Tag Archives: Paul Balcerak

Paul Balcerak: Don’t just ask for news material via social media – offer help

Assistant editor of new media for a local news publisher in the US, Paul Balcerak looks at how a bread-and-butter bad weather story can use social media for more than just crowdsourcing images from readers by sharing information and answering their questions:

Essentially, I was trying to flip the information flow around (again), by asking, “What do you need?” and hyperfocus it down to an individual level. To me, that’s what social media is anyway: connecting one-to-one to help each other. If even just one person @ replied me and asked about where to find a place with power and free WiFi, that’s one person helped (and I’m betting a few more people would’ve been interested in the information anyway).

Full post at this link…

Wrapping up the #cfund debate

Yesterday’s #cfund debate on future business models for online news and journalism had plenty of ideas and voices in the mix.

Journalism.co.uk dipped in and out, but for those of you who want to read the whole thing there’s a Tweet stream and the CoverItLive version.

A handy round-up from participant Paul Balcerak, who writes on Wired Journalists about his key points in the debate:

  • ‘Let the market handle it’ = do nothing
  • Sponsorship for distribution e.g. people who care about journalism should invest in profitable industries outside of journalism and reinvest the profits in news
  • Someone needs to try something

Other interesting titbits:

  • A whopping 85 per cent against paying for news on a poll during the debate
  • Create an online/offline community around a news brand and that community will pay for news online (well it used to work for paid-for newspapers didn’t it?)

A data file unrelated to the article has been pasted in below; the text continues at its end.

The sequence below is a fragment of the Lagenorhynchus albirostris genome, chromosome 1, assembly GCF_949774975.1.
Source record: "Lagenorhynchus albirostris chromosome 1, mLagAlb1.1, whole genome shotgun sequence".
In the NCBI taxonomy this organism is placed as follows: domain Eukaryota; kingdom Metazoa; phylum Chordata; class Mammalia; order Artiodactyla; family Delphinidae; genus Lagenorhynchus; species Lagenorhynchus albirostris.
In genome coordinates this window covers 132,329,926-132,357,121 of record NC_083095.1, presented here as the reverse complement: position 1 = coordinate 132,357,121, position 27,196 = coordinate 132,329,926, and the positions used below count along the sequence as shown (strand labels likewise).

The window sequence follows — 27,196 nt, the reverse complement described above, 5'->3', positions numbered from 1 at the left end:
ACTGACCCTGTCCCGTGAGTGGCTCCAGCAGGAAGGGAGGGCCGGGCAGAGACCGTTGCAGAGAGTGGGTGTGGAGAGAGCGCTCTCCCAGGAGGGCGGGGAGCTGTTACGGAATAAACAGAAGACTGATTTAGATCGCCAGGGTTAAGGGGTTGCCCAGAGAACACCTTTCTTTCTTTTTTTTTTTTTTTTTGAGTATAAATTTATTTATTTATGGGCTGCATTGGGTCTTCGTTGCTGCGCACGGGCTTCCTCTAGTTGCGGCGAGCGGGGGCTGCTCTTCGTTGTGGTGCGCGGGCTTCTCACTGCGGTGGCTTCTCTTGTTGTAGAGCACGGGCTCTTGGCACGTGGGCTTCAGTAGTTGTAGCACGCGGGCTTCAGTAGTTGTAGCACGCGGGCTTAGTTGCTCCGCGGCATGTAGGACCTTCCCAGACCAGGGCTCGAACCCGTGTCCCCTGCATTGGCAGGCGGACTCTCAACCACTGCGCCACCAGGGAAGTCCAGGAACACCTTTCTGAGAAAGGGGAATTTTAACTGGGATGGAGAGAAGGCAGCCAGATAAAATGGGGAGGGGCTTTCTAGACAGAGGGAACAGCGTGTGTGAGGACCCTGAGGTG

• Micropayments have potential if they are used without building a wall around newspapers (from @NewspaperWorld)

Any other participants from the debate are welcome to leave comments/links to their blog posts on the debate.

Experiences of using Publish2 to report the Washington flooding

As reported on the Journalism.co.uk main site, Washington newspaper rivals have joined forces to publish shared links relating to extreme flooding in the Western Washington region, in one of the first examples of ‘networked link journalism’ in action.

Journalism.co.uk contacted Paul Balcerak, assistant editor of dynamic media at Sound Publishing, publisher of the PNWLocalNews.com site.

Further to his comments in the main piece, Balcerak shares here his thoughts on using Publish2, the link journalism site and application:

What does it have over other link applications (e.g Ma.gnolia/Delicious)?
“The big selling point for me is the create-a-widget that lets you bundle links by tag and embed them (via Javascript) on your web page. Sure, if we wanted to build our own Delicious widget we could have done that, but this was already there for us and allowed us to work a lot faster.”

What benefit is it to you to work with your competitors?
“It made our jobs a lot easier, too. Pnwlocalnews is an aggregate site for all the sites under the Sound Publishing umbrella (about 35 of them, which all represent small, community newspapers).

“Our newsroom staffs aren’t huge – some consist of only a couple or few people – and to be frank, there’s just no way for us to have all the breaking news, all the time.”

At the moment a lot of US regional journalists seem to be using it (hasn’t really taken off in UK yet) – do you think it suits that environment particularly?
“I can’t really say, as I’m really not aware of how the environment outside the U.S. differs.

“I think part of it might be that it’s sort of this ‘Delicious for Journalists,’ which appeals to those who are hesitant to embrace ‘citizen journalism,’ or whatever we’re calling it. It’s more exclusive.

“For my part, it’s just another aggregate network that a ton of great journalists are on – why wouldn’t I be there?”

How could Publish2 improve its service for journalists?
“There are a few little things that could be improved (I can’t seem to find a search function to look up other people on the network) but I think the only real downside is that, well, it’s another aggregate network.

“It’s another username/password that you have to remember and log into everyday. If the Publish2 people ‘Who Make Things Happen’ could get it listed in Shareaholic or ShareThis, that might make it a little more convenient.”